That leaves the Asian Cup. The 2004 edition was extremely controversial - so much so that next year's tournament will be a real test of credibility. Still, its fundamentals are good. Its finals are held every four years (all these tournaments should be); those finals include 16 teams; and they'll next be held in July next year. (And there will be no guest appearances by Brazil's under-23 team. Or Honduras.)

    As leap years include the Euros and the Olympics, the tournament has sensibly been moved to the year after the World Cup finals. The only problem with that was that qualifiers needed to start earlier this year - before the World Cup finals.

    With qualification beginning (for most teams) in February and ending in November, there weren't enough dates for official matches on the FIFA International Match Calendar for the full series. So when the qualifiers resume on Wednesday, teams like Japan and Australia will only field players from their domestic competitions.

    Next year's finals will be co-hosted by four nations: Indonesia, Malaysia, Thailand and Vietnam. That leaves just 12 places to be filled by the teams that finish first and second in the six qualifying groups (which each have four teams).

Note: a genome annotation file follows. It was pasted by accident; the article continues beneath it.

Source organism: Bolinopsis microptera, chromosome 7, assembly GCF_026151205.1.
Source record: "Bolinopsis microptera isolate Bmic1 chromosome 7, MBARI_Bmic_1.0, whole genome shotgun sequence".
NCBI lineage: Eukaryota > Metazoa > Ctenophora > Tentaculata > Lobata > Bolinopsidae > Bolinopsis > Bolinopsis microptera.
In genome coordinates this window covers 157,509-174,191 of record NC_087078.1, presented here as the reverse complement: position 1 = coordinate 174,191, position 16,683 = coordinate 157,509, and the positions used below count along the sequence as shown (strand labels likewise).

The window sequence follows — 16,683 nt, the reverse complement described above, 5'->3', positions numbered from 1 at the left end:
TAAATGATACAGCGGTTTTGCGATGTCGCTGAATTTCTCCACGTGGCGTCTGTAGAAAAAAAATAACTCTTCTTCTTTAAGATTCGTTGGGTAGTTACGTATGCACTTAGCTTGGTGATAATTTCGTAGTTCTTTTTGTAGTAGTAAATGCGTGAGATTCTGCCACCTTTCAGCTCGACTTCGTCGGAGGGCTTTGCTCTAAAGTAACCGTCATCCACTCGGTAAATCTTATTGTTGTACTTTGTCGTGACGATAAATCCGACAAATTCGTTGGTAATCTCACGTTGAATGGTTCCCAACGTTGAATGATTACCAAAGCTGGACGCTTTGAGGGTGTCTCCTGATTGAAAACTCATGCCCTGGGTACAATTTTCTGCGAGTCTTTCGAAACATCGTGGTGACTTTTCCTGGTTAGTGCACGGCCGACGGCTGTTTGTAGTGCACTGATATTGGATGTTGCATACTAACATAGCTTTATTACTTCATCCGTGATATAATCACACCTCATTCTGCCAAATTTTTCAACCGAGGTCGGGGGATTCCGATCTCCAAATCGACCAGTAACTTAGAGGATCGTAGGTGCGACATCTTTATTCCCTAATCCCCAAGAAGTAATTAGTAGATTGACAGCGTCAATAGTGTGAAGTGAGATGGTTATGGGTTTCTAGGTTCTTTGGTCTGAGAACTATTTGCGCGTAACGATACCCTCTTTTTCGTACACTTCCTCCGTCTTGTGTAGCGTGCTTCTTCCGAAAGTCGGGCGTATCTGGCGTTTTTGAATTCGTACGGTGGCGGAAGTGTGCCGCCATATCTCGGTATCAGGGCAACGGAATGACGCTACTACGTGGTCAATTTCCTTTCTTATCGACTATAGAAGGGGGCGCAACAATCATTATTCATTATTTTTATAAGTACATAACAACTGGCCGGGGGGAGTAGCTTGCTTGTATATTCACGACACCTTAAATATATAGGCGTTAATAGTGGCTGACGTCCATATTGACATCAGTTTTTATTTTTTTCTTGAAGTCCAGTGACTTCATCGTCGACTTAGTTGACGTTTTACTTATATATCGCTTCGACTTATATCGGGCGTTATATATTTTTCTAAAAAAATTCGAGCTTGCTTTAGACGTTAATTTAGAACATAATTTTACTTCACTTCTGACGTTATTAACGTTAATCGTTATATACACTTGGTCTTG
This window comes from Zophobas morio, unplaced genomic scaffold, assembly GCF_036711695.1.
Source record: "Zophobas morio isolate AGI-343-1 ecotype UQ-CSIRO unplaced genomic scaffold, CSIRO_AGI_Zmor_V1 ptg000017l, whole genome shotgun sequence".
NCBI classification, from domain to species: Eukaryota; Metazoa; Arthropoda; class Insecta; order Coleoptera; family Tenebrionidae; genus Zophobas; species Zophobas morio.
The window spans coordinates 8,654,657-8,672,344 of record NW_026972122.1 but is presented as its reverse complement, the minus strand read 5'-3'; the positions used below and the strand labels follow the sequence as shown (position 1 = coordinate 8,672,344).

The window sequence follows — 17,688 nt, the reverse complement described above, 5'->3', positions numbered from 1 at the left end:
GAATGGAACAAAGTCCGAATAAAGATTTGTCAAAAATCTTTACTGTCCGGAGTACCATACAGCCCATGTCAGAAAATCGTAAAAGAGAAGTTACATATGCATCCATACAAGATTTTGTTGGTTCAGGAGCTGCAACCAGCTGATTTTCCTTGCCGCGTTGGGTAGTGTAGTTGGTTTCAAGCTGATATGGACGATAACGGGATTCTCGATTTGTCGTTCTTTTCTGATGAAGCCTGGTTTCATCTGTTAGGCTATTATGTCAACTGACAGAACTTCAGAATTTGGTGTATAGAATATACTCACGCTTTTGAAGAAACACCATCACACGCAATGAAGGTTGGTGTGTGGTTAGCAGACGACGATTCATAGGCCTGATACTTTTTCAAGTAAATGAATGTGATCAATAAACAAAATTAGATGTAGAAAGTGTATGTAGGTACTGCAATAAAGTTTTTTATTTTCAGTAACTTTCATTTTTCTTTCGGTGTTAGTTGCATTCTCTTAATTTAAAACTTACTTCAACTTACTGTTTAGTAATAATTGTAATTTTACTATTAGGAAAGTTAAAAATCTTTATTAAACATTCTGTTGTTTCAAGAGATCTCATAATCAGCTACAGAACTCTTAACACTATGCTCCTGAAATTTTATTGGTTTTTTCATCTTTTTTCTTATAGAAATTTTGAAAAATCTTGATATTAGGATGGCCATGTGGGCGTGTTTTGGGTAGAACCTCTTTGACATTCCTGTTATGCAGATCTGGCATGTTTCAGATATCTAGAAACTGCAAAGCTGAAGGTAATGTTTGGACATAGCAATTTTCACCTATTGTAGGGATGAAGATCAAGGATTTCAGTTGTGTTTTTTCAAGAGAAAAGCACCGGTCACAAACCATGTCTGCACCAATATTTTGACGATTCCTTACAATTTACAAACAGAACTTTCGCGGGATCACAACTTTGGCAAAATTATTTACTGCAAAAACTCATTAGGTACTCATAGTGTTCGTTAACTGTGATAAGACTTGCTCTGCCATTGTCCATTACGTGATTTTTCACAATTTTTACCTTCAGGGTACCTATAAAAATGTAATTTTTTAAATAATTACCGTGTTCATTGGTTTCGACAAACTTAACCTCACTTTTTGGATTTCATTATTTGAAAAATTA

Worryingly, only 29 of the AFC's 46 teams entered the competition. The 25 that needed to go through the qualification groups needed to be trimmed by one so Pakistan and Bangladesh played off in a preliminary round. Bangladesh won the two-legged home-and-away playoff 1-0 but the Pakistanis were given a reprieve when Sri Lanka withdrew from the tournament.

    The draw for the qualification groups began with teams in four pots with Pot A being the strongest and Pot D the weakest. The pots were as follows:

Pot A: Bahrain, China, Iran, Japan, Jordan and Uzbekistan.
Pot B: Iraq, Kuwait, Oman, Qatar, Saudi Arabia and South Korea.
Pot C: Hong Kong, Lebanon, Singapore, Syria, United Arab Emirates and Yemen.
Pot D: Australia, India, Palestine, Sri Lanka, Taiwan and Pakistan or Bangladesh.

    You might be wondering how on earth Australia ended up in the weakest pot and why Saudi Arabia and South Korea are not in Pot A. It's simply because there is only one criterion for seeding teams - performance in the last Asian Cup. In 2004, Saudi Arabia made a first round exit, South Korea went out in the quarter-finals, and Australia was not yet a member of the AFC.

    Nevertheless, the draw could have produced a group that included three teams that qualified for the 2006 World Cup finals (and that would have meant that at least one would fail to reach the Asian Cup finals). It didn't happen but, as if to prove that even Asian Cup qualifiers can have a Group of Death, Australia was drawn to meet Bahrain and Kuwait in Group D.